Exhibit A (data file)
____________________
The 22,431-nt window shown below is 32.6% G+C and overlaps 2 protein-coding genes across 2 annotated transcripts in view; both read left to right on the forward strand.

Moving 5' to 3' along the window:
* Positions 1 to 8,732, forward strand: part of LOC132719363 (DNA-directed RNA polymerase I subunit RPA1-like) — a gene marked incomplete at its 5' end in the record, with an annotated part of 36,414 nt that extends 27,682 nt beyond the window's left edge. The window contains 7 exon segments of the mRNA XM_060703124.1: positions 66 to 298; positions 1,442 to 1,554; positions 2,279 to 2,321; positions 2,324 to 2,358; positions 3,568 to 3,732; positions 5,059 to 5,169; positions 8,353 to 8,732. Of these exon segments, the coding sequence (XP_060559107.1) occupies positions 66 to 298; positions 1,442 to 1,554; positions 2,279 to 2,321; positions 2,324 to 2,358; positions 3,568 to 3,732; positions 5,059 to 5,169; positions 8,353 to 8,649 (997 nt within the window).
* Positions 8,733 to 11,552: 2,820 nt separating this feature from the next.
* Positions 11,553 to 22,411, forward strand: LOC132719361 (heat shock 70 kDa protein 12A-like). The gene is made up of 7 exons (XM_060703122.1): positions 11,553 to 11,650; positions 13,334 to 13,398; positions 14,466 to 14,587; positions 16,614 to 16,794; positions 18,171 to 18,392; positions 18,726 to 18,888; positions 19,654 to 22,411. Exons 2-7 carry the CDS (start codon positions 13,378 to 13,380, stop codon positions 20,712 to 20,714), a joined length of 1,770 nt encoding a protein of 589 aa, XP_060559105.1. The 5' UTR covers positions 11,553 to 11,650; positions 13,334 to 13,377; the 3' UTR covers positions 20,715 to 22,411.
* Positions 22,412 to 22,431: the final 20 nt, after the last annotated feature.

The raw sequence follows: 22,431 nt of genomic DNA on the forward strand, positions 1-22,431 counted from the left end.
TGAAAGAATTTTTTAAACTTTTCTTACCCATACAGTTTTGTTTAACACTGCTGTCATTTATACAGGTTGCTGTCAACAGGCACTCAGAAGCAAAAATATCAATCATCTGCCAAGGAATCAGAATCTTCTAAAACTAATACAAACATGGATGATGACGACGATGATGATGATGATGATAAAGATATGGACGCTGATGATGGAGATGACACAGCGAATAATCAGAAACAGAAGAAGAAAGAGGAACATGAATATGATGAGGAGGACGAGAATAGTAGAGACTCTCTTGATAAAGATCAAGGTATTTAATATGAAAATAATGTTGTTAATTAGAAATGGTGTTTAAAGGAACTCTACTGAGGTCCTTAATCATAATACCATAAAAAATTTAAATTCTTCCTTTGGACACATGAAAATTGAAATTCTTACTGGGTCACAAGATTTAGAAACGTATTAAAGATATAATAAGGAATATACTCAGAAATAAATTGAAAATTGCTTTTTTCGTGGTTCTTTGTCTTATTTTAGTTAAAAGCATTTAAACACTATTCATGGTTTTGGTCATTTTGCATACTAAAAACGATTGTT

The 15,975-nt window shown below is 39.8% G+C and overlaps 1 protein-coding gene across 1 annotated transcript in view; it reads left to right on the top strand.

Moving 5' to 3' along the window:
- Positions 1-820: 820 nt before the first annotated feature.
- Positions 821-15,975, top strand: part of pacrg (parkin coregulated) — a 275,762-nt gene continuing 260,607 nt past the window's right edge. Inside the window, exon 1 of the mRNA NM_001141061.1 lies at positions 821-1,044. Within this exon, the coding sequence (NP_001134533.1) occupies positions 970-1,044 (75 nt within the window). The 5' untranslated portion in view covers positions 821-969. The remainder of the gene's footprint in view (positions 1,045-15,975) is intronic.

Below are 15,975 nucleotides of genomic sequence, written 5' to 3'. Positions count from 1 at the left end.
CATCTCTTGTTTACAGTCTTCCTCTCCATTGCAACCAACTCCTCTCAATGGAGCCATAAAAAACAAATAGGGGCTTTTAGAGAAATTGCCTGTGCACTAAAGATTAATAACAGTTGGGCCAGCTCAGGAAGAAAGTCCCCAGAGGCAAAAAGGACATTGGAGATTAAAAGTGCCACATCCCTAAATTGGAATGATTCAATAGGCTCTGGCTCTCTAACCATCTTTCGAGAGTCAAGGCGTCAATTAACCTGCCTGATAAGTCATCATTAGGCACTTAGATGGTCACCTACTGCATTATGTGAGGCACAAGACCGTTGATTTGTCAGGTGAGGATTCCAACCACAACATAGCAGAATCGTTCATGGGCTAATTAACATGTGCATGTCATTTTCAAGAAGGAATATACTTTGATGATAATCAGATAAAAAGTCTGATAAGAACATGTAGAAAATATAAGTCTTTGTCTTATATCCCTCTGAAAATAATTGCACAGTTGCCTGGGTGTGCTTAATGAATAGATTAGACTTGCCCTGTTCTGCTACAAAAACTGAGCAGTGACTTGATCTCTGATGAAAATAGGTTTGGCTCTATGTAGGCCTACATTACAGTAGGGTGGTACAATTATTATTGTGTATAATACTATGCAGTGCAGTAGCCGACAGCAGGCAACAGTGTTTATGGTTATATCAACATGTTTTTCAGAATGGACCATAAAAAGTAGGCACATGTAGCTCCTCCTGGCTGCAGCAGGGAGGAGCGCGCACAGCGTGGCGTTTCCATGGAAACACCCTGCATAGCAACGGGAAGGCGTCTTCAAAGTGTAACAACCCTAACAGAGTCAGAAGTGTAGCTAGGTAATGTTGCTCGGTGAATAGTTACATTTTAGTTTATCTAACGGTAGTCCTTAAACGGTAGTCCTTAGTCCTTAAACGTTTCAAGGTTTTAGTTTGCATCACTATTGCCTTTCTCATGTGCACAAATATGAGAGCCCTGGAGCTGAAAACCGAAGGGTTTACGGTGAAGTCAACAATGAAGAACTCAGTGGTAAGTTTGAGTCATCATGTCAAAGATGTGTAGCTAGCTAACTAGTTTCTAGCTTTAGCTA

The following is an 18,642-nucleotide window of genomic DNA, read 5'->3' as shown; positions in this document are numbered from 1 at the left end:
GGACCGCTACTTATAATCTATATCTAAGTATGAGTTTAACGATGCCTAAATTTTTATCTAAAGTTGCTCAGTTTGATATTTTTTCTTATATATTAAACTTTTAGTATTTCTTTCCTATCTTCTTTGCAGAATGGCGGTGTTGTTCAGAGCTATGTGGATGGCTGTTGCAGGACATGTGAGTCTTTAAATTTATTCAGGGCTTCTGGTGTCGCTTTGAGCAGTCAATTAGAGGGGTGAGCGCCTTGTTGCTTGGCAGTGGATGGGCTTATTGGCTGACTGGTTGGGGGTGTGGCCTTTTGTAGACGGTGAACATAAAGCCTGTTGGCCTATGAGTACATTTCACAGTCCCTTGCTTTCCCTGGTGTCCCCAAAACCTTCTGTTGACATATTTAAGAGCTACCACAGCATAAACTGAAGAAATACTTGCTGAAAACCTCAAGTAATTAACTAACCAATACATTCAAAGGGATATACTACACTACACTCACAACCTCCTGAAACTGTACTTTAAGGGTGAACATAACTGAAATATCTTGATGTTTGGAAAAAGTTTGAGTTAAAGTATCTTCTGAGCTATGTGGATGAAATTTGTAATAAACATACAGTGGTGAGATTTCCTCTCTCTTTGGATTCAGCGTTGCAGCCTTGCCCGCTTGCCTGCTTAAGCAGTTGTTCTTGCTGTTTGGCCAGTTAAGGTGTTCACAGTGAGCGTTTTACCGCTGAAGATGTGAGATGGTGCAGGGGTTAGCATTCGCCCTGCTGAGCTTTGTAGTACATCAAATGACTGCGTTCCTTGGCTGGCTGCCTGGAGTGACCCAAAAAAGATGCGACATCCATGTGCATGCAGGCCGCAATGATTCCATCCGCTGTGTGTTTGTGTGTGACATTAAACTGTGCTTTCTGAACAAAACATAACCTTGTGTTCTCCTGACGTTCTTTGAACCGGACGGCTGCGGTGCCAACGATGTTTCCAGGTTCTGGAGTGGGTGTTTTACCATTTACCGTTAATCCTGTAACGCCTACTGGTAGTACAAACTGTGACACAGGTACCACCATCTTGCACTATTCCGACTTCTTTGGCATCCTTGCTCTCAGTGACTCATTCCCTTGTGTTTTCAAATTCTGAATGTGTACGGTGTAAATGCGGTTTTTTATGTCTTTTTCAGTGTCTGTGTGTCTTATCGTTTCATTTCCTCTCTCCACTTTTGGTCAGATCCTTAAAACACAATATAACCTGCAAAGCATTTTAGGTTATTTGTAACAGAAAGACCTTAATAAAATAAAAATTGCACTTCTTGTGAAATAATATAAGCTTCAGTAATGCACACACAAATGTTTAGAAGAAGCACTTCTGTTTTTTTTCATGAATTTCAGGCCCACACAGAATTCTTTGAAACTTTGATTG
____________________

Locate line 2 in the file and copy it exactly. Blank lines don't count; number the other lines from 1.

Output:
Moving 5' to 3' along the window: